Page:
Joy of Man’s Desiring (2014)

Cote makes the monotony of industrial labour poetic and hypnotic in this decent documentary exploration of what ‘work’ and ‘working’ means to the blue-collar fraternity.

Rating: 3.5 out of 5.

Review #2,518

Dir. Denis Cote
2014 | Canada | Documentary | 69 min | 1.85:1 | French
Not rated – likely to be PG

Plot: This documentary captures the energies and rituals of various workplaces. From one worker to another and one machine to the next: hands, faces, breaks, toil. What kind of absurdist, abstract dialogue can be started between human beings and their need to work?
Awards: Official Selection (Berlinale)
International Sales: Films Boutique

Accessibility Index
Subject Matter: Moderate – Workplace; Labour
Narrative Style: Straightforward
Pace: Slow
Audience Type: Niche Arthouse

Viewed: MUBI
Spoilers: No

Some might find this excruciatingly boring, but the trick is to let the static images and bombardment of sounds lull you into a dreamlike state.  Factory machines pound their way with precise beats, while the workers operating them shuffle their hands and feet in rhythmic ways.  This is the dance of industrial labour, one that only the blue-collar fraternity knows. 

Director Denis Cote captures the monotony of work in a poetic way—without blemishes and through a mix of observational-style long takes and montages.  Certain parts of the documentary seem to be staged, with unnatural conversations about the meaning of life and labour by the workers acting as transitions between segments of pure visual and sound.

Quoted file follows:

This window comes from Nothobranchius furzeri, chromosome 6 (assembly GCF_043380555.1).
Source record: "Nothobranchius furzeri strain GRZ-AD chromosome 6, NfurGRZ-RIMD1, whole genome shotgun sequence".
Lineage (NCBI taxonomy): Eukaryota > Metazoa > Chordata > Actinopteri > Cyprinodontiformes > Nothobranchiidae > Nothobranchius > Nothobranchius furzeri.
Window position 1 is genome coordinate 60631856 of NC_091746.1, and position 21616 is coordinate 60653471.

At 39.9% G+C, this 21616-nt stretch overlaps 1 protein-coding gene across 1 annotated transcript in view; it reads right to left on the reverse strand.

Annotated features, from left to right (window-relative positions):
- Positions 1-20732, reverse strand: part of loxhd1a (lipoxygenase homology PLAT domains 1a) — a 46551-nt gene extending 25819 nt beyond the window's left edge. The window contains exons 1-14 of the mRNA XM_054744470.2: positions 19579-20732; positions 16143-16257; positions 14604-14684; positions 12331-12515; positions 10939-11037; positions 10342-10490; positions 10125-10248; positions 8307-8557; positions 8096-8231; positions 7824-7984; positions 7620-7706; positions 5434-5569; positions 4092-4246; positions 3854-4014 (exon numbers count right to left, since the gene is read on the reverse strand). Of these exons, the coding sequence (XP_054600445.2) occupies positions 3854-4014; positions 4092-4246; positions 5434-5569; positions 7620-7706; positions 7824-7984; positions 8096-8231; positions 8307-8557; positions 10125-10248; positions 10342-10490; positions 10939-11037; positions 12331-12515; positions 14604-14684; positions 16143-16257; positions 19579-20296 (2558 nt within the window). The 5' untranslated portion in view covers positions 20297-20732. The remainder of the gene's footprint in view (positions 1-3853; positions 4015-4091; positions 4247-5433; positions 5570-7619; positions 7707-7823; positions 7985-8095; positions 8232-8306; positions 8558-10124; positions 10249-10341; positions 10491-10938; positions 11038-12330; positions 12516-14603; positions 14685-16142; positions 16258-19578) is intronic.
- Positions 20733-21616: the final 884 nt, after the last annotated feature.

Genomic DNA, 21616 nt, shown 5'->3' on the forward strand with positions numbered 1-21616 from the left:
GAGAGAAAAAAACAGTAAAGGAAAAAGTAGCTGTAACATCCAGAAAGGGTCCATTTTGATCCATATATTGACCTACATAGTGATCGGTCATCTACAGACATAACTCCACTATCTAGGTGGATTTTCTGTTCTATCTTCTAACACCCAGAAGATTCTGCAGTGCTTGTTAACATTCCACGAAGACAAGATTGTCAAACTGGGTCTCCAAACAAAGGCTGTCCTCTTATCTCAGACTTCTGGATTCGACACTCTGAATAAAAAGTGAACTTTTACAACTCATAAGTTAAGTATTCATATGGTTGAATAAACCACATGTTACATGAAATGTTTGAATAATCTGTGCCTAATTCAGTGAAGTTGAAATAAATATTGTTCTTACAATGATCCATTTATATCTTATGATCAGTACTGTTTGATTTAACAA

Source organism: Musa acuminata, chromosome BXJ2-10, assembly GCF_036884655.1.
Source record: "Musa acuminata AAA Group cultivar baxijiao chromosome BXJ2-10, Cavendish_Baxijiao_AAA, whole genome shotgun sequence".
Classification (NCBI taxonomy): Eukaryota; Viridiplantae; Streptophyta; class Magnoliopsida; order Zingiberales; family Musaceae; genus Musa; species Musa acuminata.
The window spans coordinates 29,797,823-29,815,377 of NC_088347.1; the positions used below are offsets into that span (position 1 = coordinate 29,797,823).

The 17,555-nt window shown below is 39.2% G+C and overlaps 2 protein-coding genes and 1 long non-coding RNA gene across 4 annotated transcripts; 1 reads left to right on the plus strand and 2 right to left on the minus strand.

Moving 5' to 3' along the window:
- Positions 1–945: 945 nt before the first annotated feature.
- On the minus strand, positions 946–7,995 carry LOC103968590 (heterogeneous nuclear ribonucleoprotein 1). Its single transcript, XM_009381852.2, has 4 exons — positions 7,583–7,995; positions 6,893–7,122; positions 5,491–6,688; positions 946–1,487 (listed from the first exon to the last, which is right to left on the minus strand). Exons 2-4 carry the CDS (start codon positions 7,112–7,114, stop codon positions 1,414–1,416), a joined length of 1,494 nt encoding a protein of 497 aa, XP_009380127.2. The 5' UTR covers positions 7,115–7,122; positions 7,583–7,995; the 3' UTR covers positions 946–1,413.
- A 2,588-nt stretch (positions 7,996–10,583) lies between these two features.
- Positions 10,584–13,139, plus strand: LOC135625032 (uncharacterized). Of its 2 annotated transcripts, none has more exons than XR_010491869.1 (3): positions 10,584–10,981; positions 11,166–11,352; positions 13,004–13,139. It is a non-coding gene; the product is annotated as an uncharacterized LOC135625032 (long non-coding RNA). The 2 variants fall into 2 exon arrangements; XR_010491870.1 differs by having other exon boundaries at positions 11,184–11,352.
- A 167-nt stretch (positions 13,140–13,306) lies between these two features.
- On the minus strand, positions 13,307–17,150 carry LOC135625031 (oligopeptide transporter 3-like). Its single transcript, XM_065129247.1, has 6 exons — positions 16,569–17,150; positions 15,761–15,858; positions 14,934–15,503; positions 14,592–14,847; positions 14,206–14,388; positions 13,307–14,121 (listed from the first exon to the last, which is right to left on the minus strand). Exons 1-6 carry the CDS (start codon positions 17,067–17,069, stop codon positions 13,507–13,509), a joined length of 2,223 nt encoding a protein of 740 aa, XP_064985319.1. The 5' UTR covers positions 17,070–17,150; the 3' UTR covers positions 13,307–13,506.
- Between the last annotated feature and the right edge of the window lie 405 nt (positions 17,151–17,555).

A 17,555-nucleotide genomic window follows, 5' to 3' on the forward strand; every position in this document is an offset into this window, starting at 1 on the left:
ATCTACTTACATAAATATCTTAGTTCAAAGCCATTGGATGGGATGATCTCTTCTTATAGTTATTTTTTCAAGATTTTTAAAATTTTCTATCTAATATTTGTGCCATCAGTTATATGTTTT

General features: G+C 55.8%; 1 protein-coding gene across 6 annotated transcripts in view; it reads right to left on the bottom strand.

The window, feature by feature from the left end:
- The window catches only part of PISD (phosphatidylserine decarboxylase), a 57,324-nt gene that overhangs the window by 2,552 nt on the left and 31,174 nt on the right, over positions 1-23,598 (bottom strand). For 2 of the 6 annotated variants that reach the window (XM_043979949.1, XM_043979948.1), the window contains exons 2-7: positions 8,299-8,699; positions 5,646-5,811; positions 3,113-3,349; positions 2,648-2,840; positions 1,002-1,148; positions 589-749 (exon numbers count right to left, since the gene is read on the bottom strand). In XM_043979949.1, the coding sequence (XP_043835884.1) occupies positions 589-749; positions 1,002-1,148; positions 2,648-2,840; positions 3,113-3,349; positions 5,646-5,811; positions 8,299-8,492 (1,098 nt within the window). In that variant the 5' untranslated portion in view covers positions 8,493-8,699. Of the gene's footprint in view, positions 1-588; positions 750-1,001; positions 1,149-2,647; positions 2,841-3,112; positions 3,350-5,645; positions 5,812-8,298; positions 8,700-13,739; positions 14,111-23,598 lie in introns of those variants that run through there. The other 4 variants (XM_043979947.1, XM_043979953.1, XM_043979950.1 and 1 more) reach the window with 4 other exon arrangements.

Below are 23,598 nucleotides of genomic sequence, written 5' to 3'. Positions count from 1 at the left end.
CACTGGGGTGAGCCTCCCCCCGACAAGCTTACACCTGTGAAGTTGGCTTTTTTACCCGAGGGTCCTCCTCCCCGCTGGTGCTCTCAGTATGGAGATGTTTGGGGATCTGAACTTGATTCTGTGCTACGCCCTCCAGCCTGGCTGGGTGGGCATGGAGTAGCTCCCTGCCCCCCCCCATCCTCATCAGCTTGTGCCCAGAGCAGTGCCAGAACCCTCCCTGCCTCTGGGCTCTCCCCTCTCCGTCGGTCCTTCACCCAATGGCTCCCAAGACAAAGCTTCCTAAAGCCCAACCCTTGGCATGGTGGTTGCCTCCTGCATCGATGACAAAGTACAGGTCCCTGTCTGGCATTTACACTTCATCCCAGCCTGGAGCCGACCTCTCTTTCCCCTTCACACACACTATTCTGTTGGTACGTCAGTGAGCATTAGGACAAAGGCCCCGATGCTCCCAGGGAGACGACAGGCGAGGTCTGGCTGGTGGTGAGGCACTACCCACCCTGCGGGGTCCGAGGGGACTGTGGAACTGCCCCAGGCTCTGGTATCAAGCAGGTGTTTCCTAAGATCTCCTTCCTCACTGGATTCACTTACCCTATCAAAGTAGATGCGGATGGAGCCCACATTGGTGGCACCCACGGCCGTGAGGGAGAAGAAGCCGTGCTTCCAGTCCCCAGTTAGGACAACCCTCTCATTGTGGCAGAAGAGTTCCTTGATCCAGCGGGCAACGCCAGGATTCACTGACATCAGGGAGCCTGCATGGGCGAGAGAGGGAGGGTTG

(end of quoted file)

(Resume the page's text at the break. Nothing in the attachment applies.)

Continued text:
“Your time is as precious as mine.”

Joy of Man’s Desiring, of course, gets its name from the famous tune by Bach, which plays diegetically a few times.  Committing to a lifetime of labour is admirable, where man and machine become one.  Without either of them, human beings have nothing and are nothing. 

Cote shows us glimpses of different industries from heavy metal to textiles to even food.  Even if his documentary tends towards a more experimental approach, the message is clear: it can be joyful to be working. 

It is easy to see labourers as slaves to big corporations, but Cote is more interested in what makes them repeat their work processes every day.  Every thud of a machine is an indicator of progress, but it also mirrors the ticking clock—that there is no second to waste in the work that we do. 

Grade: B+



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